Out of print, out of mind: Director screens documentary about revival theater still projecting celluloid

by Cathleen Cusachs / Beacon Staff • February 5, 2015

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Getting rid of celluloid film to only watch movies digitally would be similar to only viewing the “Mona Lisa” online, the 2014 documentary Out of Print argues. 

Julia Marchese, the director of Out of Print,joined Emerson professor Peter Flynn, Boston local Garen Daly, and projectionist Herb Nipson for a panel discussion on Jan. 29 after a screening of the documentary, which is about the revival theater The New Beverly Cinema and 35 mm film. Revival theaters show predominantly older movies that are long out of circulation at a typical multiplex.

Marchese, 35, interviewed The New Beverly Cinema staff members, regulars, and herself for the documentary. She said she wanted to capture the family atmosphere of the Los Angeles theater she loves—she said she worked there for eight years—while showing the advantages of watching and screening film. Filmmaking is an art, she said, and when the original movie is made on film, it should be seen on film.

“I wanted to make a movie about The New Beverly for so long anyway, because there’s just a crazy cast of characters who work there and come there,” Marchese said. “Then the digital conversion kind of snowballed into that.” 

The New Beverly has an eclectic history, evolving from vaudeville stage to nightclub to movie theater. In the ’70s, it was a venue for adult films before Sherman Torgan bought it and transformed it into the revival house it is today, building it into a beloved institution frequented by Hollywood stars. When Torgon died in 2007, director Quentin Tarantino bought the establishment and still owns it today.

Marchese was fired after the creation of the film, because of her negative attitude towards unspecified changes being made at the theater. However, she said she still feels fondly toward the theater and the friends she has made there.

Marchese said she has recently discovered many studios have stopped distributing their 35 mm film reels to cinemas, and are trying to phase into solely digital distribution. To revival theater enthusiasts like her, film should be preserved, and venues like The New Beverly are the only ones dedicated to keeping the history of cinema alive. 

Marchese also created an online petition in 2012 for cinephiles to show their support for 35 mm film that garnered over 10,000 signatures. Out of Print was projected at Emerson using film in the Bright Family Screening Room as part of the visual and media arts department’s Bright Lights series.

“There’s a reason it’s called revival,” Daly said. “We were literally reviving American film that had not been seen by the public, and what happened was the public decided that this was not only vital, but great. It was a lot of fun because we’re now seeing part of our history.” 

Flynn, a visual and media arts professor at Emerson, directed another documentary on 35 mm film, titled The Dying of the Light, which focuses on the history of theaters and projections. The trailer for his film was also shown at the Bright Lights event.

Flynn, 42, said he believes film is important to remember, but digital is not taking away from the art. Although his 2014 documentary highlights film, he was quick to say digital is just as good.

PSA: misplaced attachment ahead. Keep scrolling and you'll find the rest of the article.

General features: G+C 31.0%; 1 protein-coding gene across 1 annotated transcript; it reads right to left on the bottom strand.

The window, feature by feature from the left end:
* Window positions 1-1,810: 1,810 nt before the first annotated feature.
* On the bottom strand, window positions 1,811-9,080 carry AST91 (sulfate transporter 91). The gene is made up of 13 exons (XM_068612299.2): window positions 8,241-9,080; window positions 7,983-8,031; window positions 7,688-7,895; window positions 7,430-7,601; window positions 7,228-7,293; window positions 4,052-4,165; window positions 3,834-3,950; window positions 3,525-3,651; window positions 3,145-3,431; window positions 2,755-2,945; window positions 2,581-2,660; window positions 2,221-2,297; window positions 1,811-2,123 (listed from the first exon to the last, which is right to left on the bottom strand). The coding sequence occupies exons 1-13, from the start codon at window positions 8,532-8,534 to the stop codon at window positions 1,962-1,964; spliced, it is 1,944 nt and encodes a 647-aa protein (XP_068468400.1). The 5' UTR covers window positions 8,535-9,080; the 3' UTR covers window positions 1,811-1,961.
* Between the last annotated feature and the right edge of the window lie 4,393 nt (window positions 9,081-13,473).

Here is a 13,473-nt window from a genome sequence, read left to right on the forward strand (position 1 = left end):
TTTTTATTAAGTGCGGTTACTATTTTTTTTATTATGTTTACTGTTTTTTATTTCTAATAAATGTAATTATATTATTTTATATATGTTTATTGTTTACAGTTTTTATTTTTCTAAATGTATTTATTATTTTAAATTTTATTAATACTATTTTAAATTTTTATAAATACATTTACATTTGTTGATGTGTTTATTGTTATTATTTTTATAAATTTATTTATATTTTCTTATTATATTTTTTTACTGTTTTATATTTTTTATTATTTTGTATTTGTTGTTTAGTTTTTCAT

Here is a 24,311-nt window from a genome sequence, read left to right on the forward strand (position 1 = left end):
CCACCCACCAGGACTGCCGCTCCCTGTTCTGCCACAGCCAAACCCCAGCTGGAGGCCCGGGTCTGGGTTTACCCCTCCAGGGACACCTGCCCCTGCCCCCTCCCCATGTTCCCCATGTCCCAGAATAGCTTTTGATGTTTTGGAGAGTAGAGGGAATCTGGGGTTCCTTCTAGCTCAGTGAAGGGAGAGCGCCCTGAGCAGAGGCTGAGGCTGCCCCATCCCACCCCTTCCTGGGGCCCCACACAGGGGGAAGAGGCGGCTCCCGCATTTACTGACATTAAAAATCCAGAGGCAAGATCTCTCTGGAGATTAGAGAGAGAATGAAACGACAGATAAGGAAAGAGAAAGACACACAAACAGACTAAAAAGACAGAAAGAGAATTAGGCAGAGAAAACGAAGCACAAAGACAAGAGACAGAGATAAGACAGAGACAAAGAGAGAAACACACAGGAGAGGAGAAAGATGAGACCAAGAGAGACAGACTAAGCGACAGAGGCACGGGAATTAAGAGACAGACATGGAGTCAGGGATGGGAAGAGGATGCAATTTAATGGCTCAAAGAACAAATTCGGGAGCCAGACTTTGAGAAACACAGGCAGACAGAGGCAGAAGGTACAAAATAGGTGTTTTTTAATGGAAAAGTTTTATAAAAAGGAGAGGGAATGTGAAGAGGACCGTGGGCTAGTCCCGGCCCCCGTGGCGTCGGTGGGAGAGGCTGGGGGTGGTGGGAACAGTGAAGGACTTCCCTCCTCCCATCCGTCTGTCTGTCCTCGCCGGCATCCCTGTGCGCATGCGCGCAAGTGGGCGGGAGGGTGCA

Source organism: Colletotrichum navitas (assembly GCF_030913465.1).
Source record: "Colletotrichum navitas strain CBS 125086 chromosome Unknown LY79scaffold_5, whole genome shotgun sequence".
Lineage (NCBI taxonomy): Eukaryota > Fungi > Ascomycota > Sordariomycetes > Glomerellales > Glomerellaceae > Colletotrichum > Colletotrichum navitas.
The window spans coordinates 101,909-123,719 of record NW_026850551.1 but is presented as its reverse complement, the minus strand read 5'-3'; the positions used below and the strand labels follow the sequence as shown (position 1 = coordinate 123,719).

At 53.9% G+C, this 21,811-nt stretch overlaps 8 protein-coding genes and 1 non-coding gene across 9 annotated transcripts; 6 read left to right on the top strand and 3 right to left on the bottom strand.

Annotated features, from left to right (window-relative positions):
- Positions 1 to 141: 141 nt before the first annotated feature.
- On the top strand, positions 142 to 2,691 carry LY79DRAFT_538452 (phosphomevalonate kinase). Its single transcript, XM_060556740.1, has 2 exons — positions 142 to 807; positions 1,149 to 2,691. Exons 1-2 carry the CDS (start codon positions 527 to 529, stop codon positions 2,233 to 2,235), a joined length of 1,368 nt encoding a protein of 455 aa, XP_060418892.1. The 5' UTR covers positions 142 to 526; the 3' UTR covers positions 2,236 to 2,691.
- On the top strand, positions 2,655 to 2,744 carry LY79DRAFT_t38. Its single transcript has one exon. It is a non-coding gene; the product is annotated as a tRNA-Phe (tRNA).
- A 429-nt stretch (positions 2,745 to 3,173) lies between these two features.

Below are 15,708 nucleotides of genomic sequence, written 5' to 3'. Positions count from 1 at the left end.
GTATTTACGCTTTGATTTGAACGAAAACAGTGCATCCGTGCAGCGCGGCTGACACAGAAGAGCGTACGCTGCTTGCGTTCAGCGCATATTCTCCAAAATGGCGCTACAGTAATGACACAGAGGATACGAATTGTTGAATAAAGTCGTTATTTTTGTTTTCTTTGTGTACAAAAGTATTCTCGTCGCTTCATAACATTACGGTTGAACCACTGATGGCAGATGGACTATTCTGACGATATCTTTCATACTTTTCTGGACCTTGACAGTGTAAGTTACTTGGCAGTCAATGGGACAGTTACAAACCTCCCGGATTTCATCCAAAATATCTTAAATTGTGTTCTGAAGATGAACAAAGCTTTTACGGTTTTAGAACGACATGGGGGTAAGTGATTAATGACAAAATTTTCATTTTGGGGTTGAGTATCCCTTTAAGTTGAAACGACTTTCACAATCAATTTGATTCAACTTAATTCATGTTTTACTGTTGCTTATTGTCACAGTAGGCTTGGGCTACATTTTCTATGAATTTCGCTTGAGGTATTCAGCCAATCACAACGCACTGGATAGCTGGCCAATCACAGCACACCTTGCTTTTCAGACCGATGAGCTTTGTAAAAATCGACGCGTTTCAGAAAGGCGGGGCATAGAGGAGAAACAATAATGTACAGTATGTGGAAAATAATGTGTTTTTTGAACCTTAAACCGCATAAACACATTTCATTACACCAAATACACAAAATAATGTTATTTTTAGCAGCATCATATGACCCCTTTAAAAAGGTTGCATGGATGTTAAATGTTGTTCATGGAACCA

“There is a wonderful romance element to projection booths, and to the light coming from the booth and to shadows on the screen,” Flynn said. “But here’s something that’s far more romantic and that you as filmmakers will come of age as this technology itself, digital, comes to age. You will be the generation that predicts the future.”

Jack Siberine, a junior visual and media arts major, said he agrees with Flynn. He said that after watching the screening and the panel, he thinks film is important, but just not for him to worry about. At Emerson, Siberine has a focus in production, and said he believes he should be looking towards the future of movies, not the past.

“We’re trying to get into the business and not trying to preserve the old business that is dying,” Siberine said in an interview with the Beacon. “It’s great for [Marchese], because I think she has a different perspective than us as film students, but when you bring it to a college like Emerson, where we’re trying to find out what’s next, I don’t think that’s what’s next.”

Marchese, Nipson, and Anna Feder, the event host and Bright Lights curator, all said they believe film and digital should coexist and offered options for the audience.

Daly argued it’s the audience, though, that’s throwing film away. By and large, patrons are choosing digital blockbusters over classic, thoughtful film movies, he said. 

“[The audience doesn’t] want to go to the movie theater to learn,” Daly said. “They don’t want to be challenged, they want to be comforted. They want to know that in the next two hours they’ll see X number of crashes, X number of romances, and X number of people doing whatever they want to do on screen.” 

Feder urged the panel’s audience to encourage productions shot on film and digitally. She said simply attending revival or film-only theaters nearby like the Brattle Theatre and the Coolidge Corner Theater will help the cause.

In the end, panel members agreed that it’s up to the current generation to decide whether revival houses will survive or theaters will convert to solely digital.

“It’s all very good and well to listen to people who—Julia being the exception—are minimum twice your age,” Flynn said. “But, forge your own way. You are the digital age, you are the era of filmmaking. And you will define how that proceeds.”